Credit Acceptance Corporation on Your Credit Report? Fight Back and Win

Last Updated:
April 17, 2023

Are you getting calls from Credit Acceptance Corporation? Maybe even more problematic, you've checked your credit, and there's an account listed in collections from Credit Acceptance. What should you do if you’re in either situation? How can you stop calls and remove Credit Acceptance from your credit report, so it doesn't impact your score?

There are steps to take; if these don't work, you might need legal help to deal with this company.

What Is Credit Acceptance?

Credit Acceptance is a company that offers car financing programs to dealers. The company's objective is to help dealers sell vehicles, regardless of a consumer's credit history or score. The dealers are part of a national network and benefit from making money from consumers who wouldn't otherwise be able to get credit.

Credit Acceptance reports to the three major national credit bureaus—Equifax, TransUnion, and Experian. The goal of doing that is that consumers can improve their credit scores as they pay off their auto loans. Unfortunately, the opposite can happen if they're late on their payments or become delinquent on an account.

Is Credit Acceptance a Scam?

While extending auto loans to people with bad credit might not seem like the most ethical way to do things, Credit Acceptance isn't a scam. The company is legitimate and offers indirect auto financing. There are participating dealerships that are part of the Credit Acceptance network throughout the entire country.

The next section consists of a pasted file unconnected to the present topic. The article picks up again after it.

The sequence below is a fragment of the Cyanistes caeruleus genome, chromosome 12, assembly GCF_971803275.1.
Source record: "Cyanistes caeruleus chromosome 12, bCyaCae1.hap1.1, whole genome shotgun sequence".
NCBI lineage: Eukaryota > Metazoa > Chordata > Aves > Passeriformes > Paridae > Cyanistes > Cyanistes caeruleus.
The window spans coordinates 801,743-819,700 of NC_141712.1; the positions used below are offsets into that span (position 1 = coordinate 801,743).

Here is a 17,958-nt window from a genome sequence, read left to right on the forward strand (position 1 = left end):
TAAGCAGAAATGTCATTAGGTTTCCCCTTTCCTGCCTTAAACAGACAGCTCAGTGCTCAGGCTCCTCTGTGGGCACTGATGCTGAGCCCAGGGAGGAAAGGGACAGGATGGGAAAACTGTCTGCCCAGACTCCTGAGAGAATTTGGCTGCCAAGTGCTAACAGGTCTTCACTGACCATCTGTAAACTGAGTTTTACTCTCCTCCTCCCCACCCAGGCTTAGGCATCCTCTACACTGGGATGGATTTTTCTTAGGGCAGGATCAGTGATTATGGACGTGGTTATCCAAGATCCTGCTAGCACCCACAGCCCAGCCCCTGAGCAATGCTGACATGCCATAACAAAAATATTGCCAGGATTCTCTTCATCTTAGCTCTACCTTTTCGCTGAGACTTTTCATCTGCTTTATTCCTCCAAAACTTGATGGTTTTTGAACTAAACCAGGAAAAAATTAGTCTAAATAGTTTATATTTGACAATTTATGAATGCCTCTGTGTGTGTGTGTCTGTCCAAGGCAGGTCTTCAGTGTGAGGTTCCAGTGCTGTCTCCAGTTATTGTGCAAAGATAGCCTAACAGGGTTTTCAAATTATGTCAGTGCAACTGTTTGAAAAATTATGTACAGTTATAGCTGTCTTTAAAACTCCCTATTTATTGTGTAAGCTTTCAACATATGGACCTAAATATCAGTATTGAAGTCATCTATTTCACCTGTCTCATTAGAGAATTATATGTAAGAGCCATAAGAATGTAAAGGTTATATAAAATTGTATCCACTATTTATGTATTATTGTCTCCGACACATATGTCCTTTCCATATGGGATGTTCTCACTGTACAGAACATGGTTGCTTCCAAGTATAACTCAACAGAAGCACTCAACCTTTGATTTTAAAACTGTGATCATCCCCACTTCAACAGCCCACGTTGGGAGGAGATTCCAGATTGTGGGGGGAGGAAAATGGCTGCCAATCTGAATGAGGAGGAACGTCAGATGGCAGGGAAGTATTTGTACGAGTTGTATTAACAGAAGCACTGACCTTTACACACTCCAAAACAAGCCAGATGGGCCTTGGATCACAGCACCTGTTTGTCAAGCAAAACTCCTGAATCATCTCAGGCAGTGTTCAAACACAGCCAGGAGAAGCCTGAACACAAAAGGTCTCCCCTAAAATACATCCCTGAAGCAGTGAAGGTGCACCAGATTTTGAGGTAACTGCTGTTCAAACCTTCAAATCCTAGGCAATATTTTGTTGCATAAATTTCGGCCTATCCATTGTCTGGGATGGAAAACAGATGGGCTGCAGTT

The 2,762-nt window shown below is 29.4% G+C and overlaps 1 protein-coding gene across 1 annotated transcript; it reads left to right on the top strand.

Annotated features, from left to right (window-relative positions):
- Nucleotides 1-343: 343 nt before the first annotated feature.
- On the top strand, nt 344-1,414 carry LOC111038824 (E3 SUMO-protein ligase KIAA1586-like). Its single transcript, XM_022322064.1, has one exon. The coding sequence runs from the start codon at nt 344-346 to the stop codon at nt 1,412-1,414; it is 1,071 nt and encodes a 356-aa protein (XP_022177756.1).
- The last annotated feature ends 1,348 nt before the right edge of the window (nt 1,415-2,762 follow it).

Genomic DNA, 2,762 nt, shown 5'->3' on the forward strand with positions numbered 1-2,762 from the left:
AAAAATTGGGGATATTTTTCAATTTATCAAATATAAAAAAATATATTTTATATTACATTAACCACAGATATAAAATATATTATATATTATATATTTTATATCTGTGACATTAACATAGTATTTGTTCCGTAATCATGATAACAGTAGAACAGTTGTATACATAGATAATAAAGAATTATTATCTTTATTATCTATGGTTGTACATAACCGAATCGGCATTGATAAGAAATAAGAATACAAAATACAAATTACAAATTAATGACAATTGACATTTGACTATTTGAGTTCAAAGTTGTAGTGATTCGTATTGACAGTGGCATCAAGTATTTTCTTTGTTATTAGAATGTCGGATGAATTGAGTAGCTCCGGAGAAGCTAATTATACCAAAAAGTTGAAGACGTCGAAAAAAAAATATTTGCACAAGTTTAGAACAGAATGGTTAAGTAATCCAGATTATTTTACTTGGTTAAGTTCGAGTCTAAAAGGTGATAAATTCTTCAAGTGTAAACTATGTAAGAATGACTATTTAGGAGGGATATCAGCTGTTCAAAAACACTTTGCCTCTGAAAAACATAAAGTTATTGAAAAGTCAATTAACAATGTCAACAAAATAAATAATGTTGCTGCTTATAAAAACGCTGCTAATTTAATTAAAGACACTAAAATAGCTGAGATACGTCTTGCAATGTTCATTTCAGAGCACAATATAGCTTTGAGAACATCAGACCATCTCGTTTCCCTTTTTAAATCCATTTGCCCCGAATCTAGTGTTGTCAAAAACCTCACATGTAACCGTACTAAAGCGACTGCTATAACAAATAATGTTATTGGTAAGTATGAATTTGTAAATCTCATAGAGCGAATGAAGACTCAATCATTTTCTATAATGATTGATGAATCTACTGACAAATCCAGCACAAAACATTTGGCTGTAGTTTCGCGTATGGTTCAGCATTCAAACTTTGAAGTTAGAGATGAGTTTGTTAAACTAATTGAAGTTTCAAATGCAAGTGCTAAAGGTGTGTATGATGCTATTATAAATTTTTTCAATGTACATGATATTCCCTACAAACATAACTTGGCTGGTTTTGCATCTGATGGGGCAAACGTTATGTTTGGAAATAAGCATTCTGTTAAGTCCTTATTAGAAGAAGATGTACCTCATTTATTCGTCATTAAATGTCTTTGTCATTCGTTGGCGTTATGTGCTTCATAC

Indirect auto financing means a consumer applies for financing at the dealership where they buy a vehicle. They get the financing through the dealership rather than a loan from a financial institution like a bank. Consumers don't receive direct financing from Credit Acceptance, as it goes through the dealership.

When a dealer is enrolled in the Credit Acceptance program, they can offer financing to customers with no credit history or even a bad credit history. Depending on court or trustee approval, the dealer can finance a car for a customer with a history of bankruptcy as well.

The contract terms for the auto loan are set by the dealer, including the payment due date and the amount of the monthly payment. This process is known as non-prime financing.

Why Is Credit Acceptance Calling Me?

Along with offering programs to dealers so they can sell cars to people with bad or limited credit, Credit Acceptance will try to collect when people stop making payments. Credit Acceptance isn't primarily a debt collection agency, but if they call you, it's likely an attempt to collect a debt.

If Credit Acceptance is calling you, it's not a good idea to ignore it, and you might need legal help from a consumer protection attorney. 

Credit Acceptance could have wrong information, but they might still report that to the three credit bureaus. This can damage your score, even though it's not your account.